Tuesday, May 24th, 2011
On April 26th, 2011, while Mike, Fred, Paula, Wendy, Katelinn, Davey, Ollie, Josh and Tammy were sailing in the Carriacou sloops Pipe Dream, Tradition and Good Expectation, the Picton Castle sailed off the hook under sail alone, out of Road Bay, Anguilla, bound for St. Martin. A mere five miles south of Anguilla, and about 13 miles from anchor to anchor St. Martin is one of the smallest of islands to be divided between two nations. Both France and the Netherlands lay claim to portions of this isle in the Northern Caribbean. There is no border crossing between the two portions.
With the wind, blowing 20 knots in our favour, it looked as if it would a beautiful, if short, day of sailing. As we sailed out of the harbour, the Captain called a muster to discuss the plan for the passage. “Closer.” He gestured to us and we obligingly crowded onto the hatch to get a better view of the white board he held. “Today we will tack our way to St. Martin.” Among other things St. Martin is great place for refuelling and provisioning. Wielding a red white board marker, in order to illustrate his point, the Captain drew overlapping lines in between his hand-drawn maps of Anguilla and St. Martin. Invigorated from our days sailing in the Antigua Classic the crew grinned at one another. Tacking a small boat like a Carriacou sloop or a ketch or gaff-rigged schooner is a regular affair – tacking the Picton Castle, on the other hand, is something we seldom get to practice, just due to the nature of our westward voyage.
Tacking is a manoeuvre which consists of reaching across the wind so that the ship builds up maximum speed, taking the bow through the wind and changing tacks as we do so. If we begin on a starboard tack with the wind blowing from the right side we come about by bracing the yards, passing the staysails and the jibs and will end up on a port tack with the wind on the left side. This action is nearly impossible to do when sailing less than 3 knots. When the bow is pointing directly upwind the ship loses a considerable amount of momentum, the sails luff and, if you do not have enough momentum the ship will stall and you must start the procedure once again.
With all crew on deck for the day sail we had plenty of hands for quick sail-handling and we jumped at the opportunity to practice. As we approached the French port of Marigot our friend Jan Rolus began circling the ship in a helicopter, snapping pictures as we tacked through the waters off the coast. To say that we did not feel a bit like celebrities would be a lie. It must have been particularly thrilling for those furling sail on the royal yard as the helicopter whirred and whizzed directly above them.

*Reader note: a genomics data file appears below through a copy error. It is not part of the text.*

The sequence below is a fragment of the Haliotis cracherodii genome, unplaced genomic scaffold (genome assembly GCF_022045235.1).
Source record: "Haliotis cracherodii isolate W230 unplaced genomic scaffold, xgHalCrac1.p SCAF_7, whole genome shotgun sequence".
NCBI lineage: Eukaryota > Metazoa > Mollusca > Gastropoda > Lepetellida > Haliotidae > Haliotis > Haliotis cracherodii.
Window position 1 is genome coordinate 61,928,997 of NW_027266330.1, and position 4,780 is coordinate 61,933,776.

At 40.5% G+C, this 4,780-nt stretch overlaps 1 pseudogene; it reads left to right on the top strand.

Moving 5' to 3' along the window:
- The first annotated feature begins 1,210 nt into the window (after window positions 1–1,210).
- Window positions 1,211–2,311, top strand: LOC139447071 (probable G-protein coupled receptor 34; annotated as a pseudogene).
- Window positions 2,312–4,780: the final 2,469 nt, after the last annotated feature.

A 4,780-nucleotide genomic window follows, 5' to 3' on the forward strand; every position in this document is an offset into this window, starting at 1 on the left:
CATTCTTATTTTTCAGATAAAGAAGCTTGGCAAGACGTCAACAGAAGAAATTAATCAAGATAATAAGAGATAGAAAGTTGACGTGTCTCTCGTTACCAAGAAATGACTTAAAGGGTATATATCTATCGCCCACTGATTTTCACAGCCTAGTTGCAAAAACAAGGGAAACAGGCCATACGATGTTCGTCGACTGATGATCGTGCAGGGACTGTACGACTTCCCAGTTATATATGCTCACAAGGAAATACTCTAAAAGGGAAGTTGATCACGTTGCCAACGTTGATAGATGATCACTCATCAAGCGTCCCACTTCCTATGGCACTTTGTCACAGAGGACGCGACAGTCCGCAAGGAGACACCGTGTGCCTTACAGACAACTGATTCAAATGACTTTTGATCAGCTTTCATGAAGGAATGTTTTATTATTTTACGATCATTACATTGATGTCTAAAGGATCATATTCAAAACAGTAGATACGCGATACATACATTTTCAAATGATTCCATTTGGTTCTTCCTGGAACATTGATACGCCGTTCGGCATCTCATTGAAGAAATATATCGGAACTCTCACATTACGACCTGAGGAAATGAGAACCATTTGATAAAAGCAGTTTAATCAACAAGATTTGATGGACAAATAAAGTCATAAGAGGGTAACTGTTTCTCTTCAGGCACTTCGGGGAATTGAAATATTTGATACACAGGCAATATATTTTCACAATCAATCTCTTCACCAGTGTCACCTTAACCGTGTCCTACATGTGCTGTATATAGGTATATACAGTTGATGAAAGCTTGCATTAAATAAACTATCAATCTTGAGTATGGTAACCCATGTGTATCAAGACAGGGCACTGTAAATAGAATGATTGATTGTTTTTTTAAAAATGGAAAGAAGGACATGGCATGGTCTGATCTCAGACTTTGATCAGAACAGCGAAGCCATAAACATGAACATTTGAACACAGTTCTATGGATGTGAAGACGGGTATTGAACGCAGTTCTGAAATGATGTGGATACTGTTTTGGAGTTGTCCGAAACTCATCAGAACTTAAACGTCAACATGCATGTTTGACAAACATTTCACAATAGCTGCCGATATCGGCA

We had met Jan Rolus in Antigua during the Antigua Classic and indeed, he was the one who had encouraged us to sail to St. Martin for a few days. It had been about 2 months since we had last done major dry goods food provisioning and just as long since we had filled our engine tanks with diesel. Jan promised that all that and more could be accomplished easily in St. Martin. In fact, the island is primed for it and this, in part, is what makes St. Martin such a big attraction for sailing vessels. Jan and his wife Veerle run a sea school, do STCW training and a have a business assisting yachts when they arrive in St. Martin. They were incredibly helpful to us during our stay in St. Martin, asking only one favour in return – that we hold an open-ship afternoon for interested locals and visitors. We always enjoy sharing our home and way of life with others and so, it was an easy promise for us to make. Jan advertised the open-ship in the local paper and for five hours a steady stream of families, photographers, journalists and fellow sailors toured the ship. Just like Reunion, our crew were forced to pull their rusty French out of their back pockets and put it to use and just like Reunion those who took tours were thrilled with the efforts and the opportunity.
We stayed in St. Martin for two days. While there was indeed a multitude of errands to run and provisions to acquire, there was also opportunity to spend an afternoon or evening off the ship, taking in the sights of the island. The French side of the island is mountainous and for those among us who enjoy a good hike into the wilderness, St. Martin did not disappoint. The Dutch side, by comparison is relatively flat. It was a far better choice for those who wished to swim or snorkel or simply lounge in the sun. I, for one, indulged in one of my favourite activities: eating. The French are known the world over for their rich and delicate fare and this island was not an exception. Escargot, sharp cheese and fresh baked baguette? Oui! Merci beaucoup!
We steamed out of Marigot Harbour on April 28th, bound for St. Barths and the West Indies Regatta of traditional West Indian-built sailing vessels. We had been invited to join and to be the “mother ship.”